As children and parents negotiate their way through the final weeks of summer and approach the beginning of a new school year, they experienced the inevitable and vast array of thoughts and feelings about the upcoming challenges they will face. Many students feel a predominance of excitement as they anticipate who their new teachers will be, look forward to seeing old friends, making new ones, and sharing the experiences they have had since June. As a person, I hope that all children feel, on balance, more excitement than concern at the prospect of a fresh opportunity; however, as a Special Educator with thirteen years of school based experience, I know that many – if not most – children with special needs face every school year with worry and trepidation.
The opening essays written by my students each year express, in great detail, the fears they feel as they anticipate being placed in special classes, labeled and stigmatized by their peers, and potential social rejection. They speak of having to give up coveted free time and activities of their own choosing in favor of doing homework. But the fear expressed most often and the one that troubles me most is the fear of not being good enough, of being broken, of not being normal and not fitting in.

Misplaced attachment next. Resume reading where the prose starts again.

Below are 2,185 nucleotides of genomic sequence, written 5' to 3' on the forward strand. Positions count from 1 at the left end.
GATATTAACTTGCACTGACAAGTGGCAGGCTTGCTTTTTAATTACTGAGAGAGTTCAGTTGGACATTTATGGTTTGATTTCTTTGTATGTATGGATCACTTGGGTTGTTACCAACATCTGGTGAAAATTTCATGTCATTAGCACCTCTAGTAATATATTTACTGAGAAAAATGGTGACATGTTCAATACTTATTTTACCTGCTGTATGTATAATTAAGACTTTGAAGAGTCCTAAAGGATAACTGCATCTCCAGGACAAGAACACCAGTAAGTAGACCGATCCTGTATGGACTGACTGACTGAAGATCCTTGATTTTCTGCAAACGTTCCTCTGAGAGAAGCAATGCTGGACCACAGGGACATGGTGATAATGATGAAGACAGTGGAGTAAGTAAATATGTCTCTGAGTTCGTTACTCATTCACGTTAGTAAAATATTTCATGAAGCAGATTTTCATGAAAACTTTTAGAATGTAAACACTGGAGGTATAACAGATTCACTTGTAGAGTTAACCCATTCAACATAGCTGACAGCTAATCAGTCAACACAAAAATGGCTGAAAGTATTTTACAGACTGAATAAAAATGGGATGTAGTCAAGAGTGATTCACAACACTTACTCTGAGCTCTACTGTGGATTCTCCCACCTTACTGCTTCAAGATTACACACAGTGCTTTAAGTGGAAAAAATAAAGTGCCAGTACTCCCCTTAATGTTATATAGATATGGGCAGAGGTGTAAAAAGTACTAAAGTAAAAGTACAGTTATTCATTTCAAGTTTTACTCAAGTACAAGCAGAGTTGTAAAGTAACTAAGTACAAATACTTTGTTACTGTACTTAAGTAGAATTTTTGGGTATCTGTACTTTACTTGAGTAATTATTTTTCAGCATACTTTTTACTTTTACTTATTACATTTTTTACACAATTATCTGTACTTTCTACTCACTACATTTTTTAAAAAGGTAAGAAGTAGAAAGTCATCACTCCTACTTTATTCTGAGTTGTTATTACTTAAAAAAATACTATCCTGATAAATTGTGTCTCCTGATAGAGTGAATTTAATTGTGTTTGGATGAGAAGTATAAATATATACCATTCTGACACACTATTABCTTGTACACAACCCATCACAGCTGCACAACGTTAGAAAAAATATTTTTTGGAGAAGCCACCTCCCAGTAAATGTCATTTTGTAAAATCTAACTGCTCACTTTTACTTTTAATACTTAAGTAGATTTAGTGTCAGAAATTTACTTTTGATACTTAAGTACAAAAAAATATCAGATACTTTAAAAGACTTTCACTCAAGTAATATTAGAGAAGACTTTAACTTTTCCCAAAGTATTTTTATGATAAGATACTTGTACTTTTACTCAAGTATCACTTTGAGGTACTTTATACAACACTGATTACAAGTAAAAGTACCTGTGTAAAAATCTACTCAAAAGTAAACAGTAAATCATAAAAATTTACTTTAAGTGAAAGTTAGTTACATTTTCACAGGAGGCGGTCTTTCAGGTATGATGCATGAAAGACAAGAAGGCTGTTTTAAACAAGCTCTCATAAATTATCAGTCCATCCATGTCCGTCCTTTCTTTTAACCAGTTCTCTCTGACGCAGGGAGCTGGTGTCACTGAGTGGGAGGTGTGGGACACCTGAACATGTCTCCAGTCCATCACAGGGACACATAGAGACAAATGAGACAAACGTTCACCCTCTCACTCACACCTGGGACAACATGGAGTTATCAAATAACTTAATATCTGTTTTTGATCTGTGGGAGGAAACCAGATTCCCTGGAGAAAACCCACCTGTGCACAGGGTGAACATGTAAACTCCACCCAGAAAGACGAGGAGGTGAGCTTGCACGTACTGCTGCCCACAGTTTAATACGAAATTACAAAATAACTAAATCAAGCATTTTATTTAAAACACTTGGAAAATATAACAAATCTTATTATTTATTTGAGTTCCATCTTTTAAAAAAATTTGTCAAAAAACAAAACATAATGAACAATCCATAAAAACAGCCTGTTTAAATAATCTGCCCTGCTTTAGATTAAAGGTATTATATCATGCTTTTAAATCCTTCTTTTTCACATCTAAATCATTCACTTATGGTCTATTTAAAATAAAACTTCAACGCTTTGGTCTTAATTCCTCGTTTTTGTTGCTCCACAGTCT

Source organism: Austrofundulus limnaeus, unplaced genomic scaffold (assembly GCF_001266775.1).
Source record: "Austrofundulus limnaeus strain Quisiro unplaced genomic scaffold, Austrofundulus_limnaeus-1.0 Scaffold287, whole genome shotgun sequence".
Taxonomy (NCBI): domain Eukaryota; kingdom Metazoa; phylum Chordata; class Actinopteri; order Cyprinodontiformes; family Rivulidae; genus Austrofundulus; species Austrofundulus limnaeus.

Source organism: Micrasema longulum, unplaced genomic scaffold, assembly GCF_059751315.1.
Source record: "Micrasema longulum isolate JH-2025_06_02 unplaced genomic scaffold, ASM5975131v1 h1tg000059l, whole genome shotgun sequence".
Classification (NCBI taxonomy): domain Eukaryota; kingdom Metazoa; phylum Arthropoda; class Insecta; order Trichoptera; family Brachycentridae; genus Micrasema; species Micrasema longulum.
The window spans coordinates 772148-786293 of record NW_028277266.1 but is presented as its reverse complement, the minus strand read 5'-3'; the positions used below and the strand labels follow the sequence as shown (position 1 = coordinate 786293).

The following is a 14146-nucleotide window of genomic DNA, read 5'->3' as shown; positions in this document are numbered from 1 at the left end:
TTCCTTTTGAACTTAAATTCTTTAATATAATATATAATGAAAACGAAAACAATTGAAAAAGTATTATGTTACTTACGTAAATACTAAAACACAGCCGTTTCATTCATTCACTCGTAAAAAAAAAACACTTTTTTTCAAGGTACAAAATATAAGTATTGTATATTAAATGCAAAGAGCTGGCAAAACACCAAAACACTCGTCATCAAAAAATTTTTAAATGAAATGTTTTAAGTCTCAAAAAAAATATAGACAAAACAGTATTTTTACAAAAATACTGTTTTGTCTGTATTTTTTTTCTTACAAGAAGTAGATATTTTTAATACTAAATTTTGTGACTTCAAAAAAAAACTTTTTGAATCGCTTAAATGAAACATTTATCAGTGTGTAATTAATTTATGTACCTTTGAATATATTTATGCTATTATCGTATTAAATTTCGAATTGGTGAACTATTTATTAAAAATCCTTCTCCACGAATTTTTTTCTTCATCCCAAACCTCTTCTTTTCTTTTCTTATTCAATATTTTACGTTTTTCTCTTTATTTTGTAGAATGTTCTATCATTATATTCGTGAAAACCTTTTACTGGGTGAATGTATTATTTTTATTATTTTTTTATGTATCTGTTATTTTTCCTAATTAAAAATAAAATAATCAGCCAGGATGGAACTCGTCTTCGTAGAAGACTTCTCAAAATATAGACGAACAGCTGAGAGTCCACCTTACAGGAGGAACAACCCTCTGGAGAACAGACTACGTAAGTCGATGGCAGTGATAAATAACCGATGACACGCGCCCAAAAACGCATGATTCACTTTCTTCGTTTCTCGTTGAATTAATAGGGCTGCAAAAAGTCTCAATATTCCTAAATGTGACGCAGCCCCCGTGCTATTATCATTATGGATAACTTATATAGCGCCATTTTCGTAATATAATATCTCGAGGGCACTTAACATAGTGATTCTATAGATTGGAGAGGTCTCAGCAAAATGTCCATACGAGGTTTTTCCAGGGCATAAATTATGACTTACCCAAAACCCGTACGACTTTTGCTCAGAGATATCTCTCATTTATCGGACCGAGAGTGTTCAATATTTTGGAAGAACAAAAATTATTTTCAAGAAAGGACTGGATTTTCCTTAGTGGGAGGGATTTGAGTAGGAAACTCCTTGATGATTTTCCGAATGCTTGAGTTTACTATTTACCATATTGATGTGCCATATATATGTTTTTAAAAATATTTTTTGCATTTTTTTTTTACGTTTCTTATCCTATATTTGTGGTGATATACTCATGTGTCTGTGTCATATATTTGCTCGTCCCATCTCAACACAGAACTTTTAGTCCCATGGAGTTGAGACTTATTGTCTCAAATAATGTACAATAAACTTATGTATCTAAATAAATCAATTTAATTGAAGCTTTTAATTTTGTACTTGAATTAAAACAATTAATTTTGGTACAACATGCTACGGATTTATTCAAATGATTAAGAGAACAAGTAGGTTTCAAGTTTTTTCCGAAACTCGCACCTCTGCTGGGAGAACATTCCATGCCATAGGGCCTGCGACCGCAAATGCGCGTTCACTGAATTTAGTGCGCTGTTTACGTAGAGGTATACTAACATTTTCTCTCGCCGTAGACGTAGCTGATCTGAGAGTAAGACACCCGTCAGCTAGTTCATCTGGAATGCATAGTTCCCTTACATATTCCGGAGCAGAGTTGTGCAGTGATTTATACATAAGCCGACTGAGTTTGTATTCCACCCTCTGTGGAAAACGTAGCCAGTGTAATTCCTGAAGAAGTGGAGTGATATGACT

Just as I am getting to know the children, their strengths, needs and anxieties, I receive many near-frantic telephone calls from parents expressing their concerns, pain and frustration regarding their children’s school experiences. Intuitively, parents understand that it is difficult for their children to be outside of the “mainstream” in school. After all, school is for children what work is for adults: the place in which they live their lives, socialize, and learn ideas of success and failure. It is the place that reflects, in large part, who they are and if they are alright. It takes an exceptionally strong adult to feel alright in a setting that does not fit them. Imagine how it must be for children whose senses of themselves are still fragile and forming.
All parents want their children to succeed and all students want to succeed. I believe that it is possible for all students to succeed. Learning differences –including and not limited to AD/HD— certainly make learning within various school systems more difficult. But, I have witnessed and assisted many students with a variety of learning differences in building knowledge, skill, confidence, pride in their abilities and a sense of who they are as individuals. Success is always a collaborative effort, and especially so for these children. It requires that individual learning styles are understood, that they are specifically addressed by the teachers, parents and others who are the collaborative team as well as by the child, and, importantly, that the child’s strengths are acknowledged and built upon.
Three basic strategies can be employed by concerned parents as the school year gets underway. These strategies will have long lasting and positive affects on your student’s school experience.